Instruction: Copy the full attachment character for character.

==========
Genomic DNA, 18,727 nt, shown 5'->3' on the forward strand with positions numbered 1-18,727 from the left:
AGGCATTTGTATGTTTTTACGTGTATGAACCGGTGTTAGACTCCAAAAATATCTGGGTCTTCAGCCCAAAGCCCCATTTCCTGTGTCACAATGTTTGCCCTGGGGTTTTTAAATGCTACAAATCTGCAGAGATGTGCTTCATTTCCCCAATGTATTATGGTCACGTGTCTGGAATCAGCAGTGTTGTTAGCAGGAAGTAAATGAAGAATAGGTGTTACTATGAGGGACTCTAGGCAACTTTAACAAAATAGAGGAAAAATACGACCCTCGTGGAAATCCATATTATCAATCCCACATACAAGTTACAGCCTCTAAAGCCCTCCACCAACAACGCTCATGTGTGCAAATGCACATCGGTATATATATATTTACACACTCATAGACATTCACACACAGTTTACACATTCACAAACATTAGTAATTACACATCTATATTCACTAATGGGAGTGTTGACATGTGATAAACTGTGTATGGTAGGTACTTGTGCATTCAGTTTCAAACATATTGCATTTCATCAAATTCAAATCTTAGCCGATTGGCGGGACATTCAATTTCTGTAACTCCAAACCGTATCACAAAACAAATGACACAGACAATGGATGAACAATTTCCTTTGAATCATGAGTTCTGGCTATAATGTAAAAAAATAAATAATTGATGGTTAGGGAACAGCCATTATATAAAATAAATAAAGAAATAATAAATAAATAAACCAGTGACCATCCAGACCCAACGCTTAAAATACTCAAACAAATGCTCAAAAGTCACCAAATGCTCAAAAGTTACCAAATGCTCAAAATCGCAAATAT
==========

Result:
Genomic DNA, 18,727 nt, shown 5'->3' on the forward strand with positions numbered 1-18,727 from the left:
AGGCATTTGTATGTTTTTACGTGTATGAACCGGTGTTAGACTCCAAAAATATCTGGGTCTTCAGCCCAAAGCCCCATTTCCTGTGTCACAATGTTTGCCCTGGGGTTTTTAAATGCTACAAATCTGCAGAGATGTGCTTCATTTCCCCAATGTATTATGGTCACGTGTCTGGAATCAGCAGTGTTGTTAGCAGGAAGTAAATGAAGAATAGGTGTTACTATGAGGGACTCTAGGCAACTTTAACAAAATAGAGGAAAAATACGACCCTCGTGGAAATCCATATTATCAATCCCACATACAAGTTACAGCCTCTAAAGCCCTCCACCAACAACGCTCATGTGTGCAAATGCACATCGGTATATATATATTTACACACTCATAGACATTCACACACAGTTTACACATTCACAAACATTAGTAATTACACATCTATATTCACTAATGGGAGTGTTGACATGTGATAAACTGTGTATGGTAGGTACTTGTGCATTCAGTTTCAAACATATTGCATTTCATCAAATTCAAATCTTAGCCGATTGGCGGGACATTCAATTTCTGTAACTCCAAACCGTATCACAAAACAAATGACACAGACAATGGATGAACAATTTCCTTTGAATCATGAGTTCTGGCTATAATGTAAAAAAATAAATAATTGATGGTTAGGGAACAGCCATTATATAAAATAAATAAAGAAATAATAAATAAATAAACCAGTGACCATCCAGACCCAACGCTTAAAATACTCAAACAAATGCTCAAAAGTCACCAAATGCTCAAAAGTTACCAAATGCTCAAAATCGCAAATAT